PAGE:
Torchwood offered Whovians a glimpse of the Doctor Who universe from a more adult perspective, and in the process conjured up a few very poignant episodes. In my opinion, Torchwood’s best episode is Out of Time, a tale about three passengers stepping off a plane over fifty years from when it took off.
The institution of Torchwood is located beneath a rift in space and time. Their mission statement is to handle whatever falls through that rift. Sometimes it’s monsters, or aliens, or something worse. Sometimes it’s just people ripped from their time, forced into a future they could never conceive.
Out of Time’s plot based on the question of how people from the past would react to being thrust in the future. This episode does a great job of showing the characters’ inner turmoil, and the wrenching discord caused by being forced to adapt to a life where what they knew as normal is totally gone. Each of their unique experiences is a struggle to hold on to the people they are amid a life-shattering event that finds them undefined, and ultimately alone.
The three passengers are a girl of eighteen, Emma, a pilot named Diane, and John, a middle-aged salesman. The story focuses on each of their attempts to cope with the reality of their situation. As expected, it’s a rough transition. Luckily, each of the passengers finds their way into the guidance, and in one case, the arms, of a different member of Torchwood.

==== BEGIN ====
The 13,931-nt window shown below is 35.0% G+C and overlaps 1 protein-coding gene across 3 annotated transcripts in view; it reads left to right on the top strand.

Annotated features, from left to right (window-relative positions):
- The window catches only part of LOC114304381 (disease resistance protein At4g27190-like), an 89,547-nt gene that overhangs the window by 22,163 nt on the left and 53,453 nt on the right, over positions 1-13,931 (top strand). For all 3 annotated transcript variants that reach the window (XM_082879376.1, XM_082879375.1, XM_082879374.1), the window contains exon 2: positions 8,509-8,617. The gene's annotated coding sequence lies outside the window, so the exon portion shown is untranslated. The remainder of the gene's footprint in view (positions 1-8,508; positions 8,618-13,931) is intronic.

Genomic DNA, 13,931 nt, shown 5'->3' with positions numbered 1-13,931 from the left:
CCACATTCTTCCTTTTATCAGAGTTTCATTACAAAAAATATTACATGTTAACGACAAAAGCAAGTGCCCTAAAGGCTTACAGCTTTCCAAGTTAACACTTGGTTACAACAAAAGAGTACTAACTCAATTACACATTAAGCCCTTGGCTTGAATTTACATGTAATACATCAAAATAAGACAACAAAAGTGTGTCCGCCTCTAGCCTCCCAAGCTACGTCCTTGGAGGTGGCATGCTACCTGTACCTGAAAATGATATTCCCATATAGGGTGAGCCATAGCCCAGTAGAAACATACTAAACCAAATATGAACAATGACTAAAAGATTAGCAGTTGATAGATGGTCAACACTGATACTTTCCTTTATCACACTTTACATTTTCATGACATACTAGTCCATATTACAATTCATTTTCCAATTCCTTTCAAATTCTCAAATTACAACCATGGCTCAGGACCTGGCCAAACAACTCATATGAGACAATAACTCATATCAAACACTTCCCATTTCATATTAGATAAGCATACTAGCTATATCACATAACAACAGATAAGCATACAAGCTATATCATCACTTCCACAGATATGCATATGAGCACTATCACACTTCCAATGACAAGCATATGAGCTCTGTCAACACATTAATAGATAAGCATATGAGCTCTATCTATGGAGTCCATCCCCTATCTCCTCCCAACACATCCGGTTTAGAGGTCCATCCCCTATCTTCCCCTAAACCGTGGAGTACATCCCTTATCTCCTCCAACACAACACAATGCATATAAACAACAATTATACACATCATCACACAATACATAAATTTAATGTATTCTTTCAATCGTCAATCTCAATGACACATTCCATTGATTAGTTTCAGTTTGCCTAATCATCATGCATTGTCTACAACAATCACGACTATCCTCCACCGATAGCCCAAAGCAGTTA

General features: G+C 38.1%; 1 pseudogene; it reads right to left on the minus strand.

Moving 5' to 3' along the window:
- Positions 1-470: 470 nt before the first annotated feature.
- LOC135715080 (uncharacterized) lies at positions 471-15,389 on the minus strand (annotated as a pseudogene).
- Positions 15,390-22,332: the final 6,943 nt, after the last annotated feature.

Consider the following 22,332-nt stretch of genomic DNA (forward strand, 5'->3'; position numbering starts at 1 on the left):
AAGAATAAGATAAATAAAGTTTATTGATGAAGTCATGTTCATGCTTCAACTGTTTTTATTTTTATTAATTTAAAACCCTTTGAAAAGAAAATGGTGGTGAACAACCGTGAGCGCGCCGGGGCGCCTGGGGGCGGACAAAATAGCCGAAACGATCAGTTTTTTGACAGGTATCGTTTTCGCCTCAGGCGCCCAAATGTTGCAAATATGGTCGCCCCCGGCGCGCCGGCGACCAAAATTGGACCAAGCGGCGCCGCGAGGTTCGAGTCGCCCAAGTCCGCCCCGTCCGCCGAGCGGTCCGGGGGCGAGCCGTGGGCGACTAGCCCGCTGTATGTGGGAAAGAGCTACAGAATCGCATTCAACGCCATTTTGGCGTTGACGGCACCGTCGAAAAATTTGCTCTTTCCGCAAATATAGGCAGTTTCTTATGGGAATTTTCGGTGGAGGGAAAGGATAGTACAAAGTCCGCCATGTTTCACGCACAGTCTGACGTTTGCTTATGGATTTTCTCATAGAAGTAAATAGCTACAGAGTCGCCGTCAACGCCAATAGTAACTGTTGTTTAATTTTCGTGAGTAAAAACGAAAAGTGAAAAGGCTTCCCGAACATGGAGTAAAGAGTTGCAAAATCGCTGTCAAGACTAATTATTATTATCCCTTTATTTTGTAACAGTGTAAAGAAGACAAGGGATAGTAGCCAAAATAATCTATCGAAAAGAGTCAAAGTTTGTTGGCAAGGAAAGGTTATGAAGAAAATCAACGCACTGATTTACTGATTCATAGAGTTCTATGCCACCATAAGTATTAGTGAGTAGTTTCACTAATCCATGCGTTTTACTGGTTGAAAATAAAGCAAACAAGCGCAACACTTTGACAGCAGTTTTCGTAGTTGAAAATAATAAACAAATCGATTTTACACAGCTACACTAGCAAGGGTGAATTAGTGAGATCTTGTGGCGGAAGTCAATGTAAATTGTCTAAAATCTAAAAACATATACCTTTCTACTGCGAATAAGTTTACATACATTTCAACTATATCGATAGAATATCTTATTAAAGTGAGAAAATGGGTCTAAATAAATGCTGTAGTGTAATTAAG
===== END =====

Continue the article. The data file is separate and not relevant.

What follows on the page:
Each of the passengers’ “caretakers” provides what they need to make what sense they can of the experience. Emma spends time with Gwen, who always soldiers through adversity, looking forward to the good that might come. Diane develops a quick and passionate relationship with Owen, who, like her, finds something he never expected, love. John develops a strong bond with Jack, who is also a man knocked out of time, and can sympathize with the despair such an event can cause.
No puzzle to solve, no enemy to fight. Just three lost people… – Captain Jack Harkness
Out of Time shines by showing how someone might choose each of the only three possible outcomes to an experience like this; stay and adapt, try to go back, or die. That’s it, those are the only options, and with “going back” never a safe bet, this really becomes a story of how one person chooses to live, while the other two choose to die.
Emma undergoes the most positive changes. While her journey might be filled with culture-shock, and her coming to accept being alone, by the end of the episode her outward appearance only begins to mirror the internal evolution she has already begun. She and Gwen’s conversation about modern attitudes towards sex is a fantastic little scene filled with humor and good intentions that anyone could easily imagine having in the very same situation.
Dianne genuinely seems like she wants to adapt to life in the future, but she suffers from a sort of reverse wanderlust. After having spent her life looking for adventure she finally found the ultimate adventure, but can’t help running away from it. As much as Owen tries to make her happy, and does to a point, Diane just can’t be tethered. Perhaps it’s the fear of falling in love with Owen, the fear of settling down, or just her inability to deal with her new reality, but when she tries to go back into the past we are left wondering a great many things about her.